We recently prosecuted a horrific car accident case involving personal injuries and multiple wrongful deaths. Unfortunately, the responsible driver only carried the minimum limits of coverage. This is a problem that we see too often.
In this case, we were fortunate to be able to make claims with our client’s insurance carriers for underinsured/uninsured motorist coverage and medical payments coverage.
However, many drivers only carry the minimum insurance required by their state. If that had been the case for our client, we would not have been able to get them anywhere near the compensation we secured because we would have been limited to the minimum limits carried by the at-fault driver.
Alabama Mandatory Liability Insurance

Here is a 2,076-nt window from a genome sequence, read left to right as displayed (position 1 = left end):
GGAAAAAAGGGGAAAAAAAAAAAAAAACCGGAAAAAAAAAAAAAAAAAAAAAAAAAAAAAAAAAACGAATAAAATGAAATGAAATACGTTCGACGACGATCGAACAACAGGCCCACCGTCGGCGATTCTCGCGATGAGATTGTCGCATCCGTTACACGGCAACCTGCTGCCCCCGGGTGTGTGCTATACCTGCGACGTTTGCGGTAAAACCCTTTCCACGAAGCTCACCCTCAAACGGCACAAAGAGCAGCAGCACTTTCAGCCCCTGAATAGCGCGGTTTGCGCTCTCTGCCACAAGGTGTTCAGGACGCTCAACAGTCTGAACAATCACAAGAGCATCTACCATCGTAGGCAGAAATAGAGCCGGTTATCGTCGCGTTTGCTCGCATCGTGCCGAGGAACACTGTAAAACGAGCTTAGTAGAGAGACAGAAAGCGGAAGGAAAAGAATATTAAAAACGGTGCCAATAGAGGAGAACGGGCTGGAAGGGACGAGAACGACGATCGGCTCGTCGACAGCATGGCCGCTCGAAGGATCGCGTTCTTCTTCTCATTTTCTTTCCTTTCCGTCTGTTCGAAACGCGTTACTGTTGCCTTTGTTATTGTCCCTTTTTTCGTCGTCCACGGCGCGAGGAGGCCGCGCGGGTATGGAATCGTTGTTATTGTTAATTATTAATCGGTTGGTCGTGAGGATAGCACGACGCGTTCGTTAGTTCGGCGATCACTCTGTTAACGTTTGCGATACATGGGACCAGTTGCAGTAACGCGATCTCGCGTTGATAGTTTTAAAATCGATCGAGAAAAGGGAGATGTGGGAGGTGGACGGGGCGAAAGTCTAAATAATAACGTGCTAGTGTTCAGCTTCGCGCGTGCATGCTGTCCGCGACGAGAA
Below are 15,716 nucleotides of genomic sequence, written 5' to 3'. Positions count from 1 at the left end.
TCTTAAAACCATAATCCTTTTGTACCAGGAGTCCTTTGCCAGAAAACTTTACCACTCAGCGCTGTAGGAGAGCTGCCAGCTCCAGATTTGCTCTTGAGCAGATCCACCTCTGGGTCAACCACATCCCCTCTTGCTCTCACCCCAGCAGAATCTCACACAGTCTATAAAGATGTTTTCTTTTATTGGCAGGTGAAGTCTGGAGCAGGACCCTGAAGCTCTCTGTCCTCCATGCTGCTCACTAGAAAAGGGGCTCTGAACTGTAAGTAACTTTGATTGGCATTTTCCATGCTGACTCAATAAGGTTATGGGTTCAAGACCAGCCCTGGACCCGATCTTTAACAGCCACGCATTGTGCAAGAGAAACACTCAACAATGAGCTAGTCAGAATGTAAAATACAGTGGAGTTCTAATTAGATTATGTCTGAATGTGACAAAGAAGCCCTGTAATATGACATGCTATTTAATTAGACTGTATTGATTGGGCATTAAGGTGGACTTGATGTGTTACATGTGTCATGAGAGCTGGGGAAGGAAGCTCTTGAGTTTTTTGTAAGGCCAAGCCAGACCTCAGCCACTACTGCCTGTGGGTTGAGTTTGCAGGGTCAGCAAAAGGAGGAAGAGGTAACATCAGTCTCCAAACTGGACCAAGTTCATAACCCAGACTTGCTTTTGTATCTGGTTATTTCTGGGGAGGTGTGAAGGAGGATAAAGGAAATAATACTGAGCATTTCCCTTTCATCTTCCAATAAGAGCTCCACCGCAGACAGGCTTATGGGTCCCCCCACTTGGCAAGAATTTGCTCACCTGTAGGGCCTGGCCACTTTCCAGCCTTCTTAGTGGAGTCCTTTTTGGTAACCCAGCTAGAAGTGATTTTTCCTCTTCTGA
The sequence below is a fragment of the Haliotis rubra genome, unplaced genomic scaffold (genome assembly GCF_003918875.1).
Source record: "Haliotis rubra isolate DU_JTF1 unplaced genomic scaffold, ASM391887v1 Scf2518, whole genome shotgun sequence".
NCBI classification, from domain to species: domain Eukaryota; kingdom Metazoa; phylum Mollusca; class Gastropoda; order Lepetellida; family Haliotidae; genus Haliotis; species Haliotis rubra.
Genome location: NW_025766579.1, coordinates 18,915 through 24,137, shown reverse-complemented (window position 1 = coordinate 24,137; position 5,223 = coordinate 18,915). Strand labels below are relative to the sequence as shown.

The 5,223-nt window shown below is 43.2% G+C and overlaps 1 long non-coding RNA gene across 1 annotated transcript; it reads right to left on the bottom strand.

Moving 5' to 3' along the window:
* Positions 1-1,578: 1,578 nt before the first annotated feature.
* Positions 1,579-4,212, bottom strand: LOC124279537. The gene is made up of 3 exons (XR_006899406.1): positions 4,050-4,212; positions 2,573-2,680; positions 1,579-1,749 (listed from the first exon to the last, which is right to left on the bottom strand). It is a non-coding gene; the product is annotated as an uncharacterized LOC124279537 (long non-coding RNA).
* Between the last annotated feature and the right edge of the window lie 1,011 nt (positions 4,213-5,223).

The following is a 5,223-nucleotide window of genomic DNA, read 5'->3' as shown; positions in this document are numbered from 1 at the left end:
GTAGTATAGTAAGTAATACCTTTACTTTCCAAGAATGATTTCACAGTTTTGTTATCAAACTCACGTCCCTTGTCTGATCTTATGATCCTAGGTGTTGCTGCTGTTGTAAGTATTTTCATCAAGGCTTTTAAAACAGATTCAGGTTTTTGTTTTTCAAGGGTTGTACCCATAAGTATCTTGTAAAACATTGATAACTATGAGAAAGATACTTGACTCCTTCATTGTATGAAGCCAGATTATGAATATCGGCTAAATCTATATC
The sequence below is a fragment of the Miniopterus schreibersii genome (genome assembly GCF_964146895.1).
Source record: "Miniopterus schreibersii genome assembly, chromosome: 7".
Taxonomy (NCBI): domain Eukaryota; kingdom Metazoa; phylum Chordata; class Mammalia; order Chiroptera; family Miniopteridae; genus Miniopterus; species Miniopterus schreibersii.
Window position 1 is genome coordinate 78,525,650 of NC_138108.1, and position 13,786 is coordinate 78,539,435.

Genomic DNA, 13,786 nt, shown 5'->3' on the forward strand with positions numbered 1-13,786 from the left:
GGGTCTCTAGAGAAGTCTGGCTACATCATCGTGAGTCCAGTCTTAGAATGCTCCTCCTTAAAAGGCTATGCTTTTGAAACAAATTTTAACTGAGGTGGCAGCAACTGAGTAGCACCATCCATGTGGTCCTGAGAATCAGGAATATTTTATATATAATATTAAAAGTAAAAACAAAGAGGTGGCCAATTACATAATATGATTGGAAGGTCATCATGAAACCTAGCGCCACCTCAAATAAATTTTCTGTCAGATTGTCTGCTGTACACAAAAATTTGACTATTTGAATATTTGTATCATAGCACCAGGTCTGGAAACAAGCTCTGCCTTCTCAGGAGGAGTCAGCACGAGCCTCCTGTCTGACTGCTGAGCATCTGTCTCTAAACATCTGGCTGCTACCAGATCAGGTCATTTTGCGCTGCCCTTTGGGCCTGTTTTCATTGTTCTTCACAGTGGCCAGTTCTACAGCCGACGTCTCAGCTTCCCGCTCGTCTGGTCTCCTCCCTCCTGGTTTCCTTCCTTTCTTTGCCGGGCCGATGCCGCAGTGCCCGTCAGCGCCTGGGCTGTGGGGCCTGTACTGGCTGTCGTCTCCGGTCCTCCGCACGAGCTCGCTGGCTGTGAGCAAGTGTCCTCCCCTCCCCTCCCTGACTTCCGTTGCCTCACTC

Alabama has a mandatory liability insurance law that requires drivers to have liability insurance at a state-mandated minimum coverage amount. Liability insurance pays others when you are “at fault” for a car accident that causes bodily injury or property damage.
Minimum liability coverage in Alabama is 25/50/25. Here’s the breakdown:
- $25,000 bodily injury per person pays for injuries and lost wages you cause to another driver or their passenger(s) up to $25,000 per person
- $50,000 bodily injury per accident, which is the most your insurer will pay for injuries and lost wages if more than two people are injured in an accident
- $25,000 property damage per accident covers damage caused to another driver’s vehicle
The mandatory liability insurance only sets the minimum amount of coverage you must carry by law. However, you are more than welcome to carry a more full coverage policy.
Full coverage car insurance is not an official kind of insurance. It describes a policy that protects the insurance holder and their vehicle most of the time. Typically, this includes mandatory liability insurance plus comprehensive and collision insurance.